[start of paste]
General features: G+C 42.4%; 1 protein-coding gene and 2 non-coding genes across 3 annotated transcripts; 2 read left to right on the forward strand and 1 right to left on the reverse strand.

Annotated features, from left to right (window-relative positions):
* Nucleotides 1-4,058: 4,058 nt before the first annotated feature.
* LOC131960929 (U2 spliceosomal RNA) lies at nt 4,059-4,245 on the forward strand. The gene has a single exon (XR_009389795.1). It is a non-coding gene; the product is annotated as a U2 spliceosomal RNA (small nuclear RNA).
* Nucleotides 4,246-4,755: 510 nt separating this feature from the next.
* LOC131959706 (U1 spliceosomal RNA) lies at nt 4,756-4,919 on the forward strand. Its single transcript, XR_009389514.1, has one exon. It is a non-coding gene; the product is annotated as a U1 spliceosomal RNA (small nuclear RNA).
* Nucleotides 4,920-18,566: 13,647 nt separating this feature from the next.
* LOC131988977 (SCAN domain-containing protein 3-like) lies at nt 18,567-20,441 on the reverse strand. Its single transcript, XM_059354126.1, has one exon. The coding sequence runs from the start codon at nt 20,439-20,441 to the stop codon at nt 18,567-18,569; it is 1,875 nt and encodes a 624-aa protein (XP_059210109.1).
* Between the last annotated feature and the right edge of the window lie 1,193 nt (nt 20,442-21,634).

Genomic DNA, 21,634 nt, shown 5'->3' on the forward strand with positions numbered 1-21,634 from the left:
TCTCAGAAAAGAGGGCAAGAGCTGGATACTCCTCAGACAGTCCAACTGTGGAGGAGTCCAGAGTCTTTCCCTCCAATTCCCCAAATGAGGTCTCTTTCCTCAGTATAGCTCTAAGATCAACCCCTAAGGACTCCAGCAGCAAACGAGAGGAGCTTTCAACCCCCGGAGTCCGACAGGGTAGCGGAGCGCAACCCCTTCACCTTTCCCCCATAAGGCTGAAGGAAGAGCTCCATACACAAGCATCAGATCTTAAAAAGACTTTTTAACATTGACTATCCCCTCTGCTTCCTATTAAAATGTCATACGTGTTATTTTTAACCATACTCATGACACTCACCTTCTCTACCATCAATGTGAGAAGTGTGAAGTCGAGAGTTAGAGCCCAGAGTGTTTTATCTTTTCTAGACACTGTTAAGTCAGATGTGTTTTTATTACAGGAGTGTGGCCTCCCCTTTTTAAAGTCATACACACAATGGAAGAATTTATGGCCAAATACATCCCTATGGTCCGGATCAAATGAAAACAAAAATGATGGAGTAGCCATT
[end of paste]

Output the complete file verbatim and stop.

General features: G+C 42.4%; 1 protein-coding gene and 2 non-coding genes across 3 annotated transcripts; 2 read left to right on the forward strand and 1 right to left on the reverse strand.

Annotated features, from left to right (window-relative positions):
* Nucleotides 1-4,058: 4,058 nt before the first annotated feature.
* LOC131960929 (U2 spliceosomal RNA) lies at nt 4,059-4,245 on the forward strand. The gene has a single exon (XR_009389795.1). It is a non-coding gene; the product is annotated as a U2 spliceosomal RNA (small nuclear RNA).
* Nucleotides 4,246-4,755: 510 nt separating this feature from the next.
* LOC131959706 (U1 spliceosomal RNA) lies at nt 4,756-4,919 on the forward strand. Its single transcript, XR_009389514.1, has one exon. It is a non-coding gene; the product is annotated as a U1 spliceosomal RNA (small nuclear RNA).
* Nucleotides 4,920-18,566: 13,647 nt separating this feature from the next.
* LOC131988977 (SCAN domain-containing protein 3-like) lies at nt 18,567-20,441 on the reverse strand. Its single transcript, XM_059354126.1, has one exon. The coding sequence runs from the start codon at nt 20,439-20,441 to the stop codon at nt 18,567-18,569; it is 1,875 nt and encodes a 624-aa protein (XP_059210109.1).
* Between the last annotated feature and the right edge of the window lie 1,193 nt (nt 20,442-21,634).

Genomic DNA, 21,634 nt, shown 5'->3' on the forward strand with positions numbered 1-21,634 from the left:
TCTCAGAAAAGAGGGCAAGAGCTGGATACTCCTCAGACAGTCCAACTGTGGAGGAGTCCAGAGTCTTTCCCTCCAATTCCCCAAATGAGGTCTCTTTCCTCAGTATAGCTCTAAGATCAACCCCTAAGGACTCCAGCAGCAAACGAGAGGAGCTTTCAACCCCCGGAGTCCGACAGGGTAGCGGAGCGCAACCCCTTCACCTTTCCCCCATAAGGCTGAAGGAAGAGCTCCATACACAAGCATCAGATCTTAAAAAGACTTTTTAACATTGACTATCCCCTCTGCTTCCTATTAAAATGTCATACGTGTTATTTTTAACCATACTCATGACACTCACCTTCTCTACCATCAATGTGAGAAGTGTGAAGTCGAGAGTTAGAGCCCAGAGTGTTTTATCTTTTCTAGACACTGTTAAGTCAGATGTGTTTTTATTACAGGAGTGTGGCCTCCCCTTTTTAAAGTCATACACACAATGGAAGAATTTATGGCCAAATACATCCCTATGGTCCGGATCAAATGAAAACAAAAATGATGGAGTAGCCATT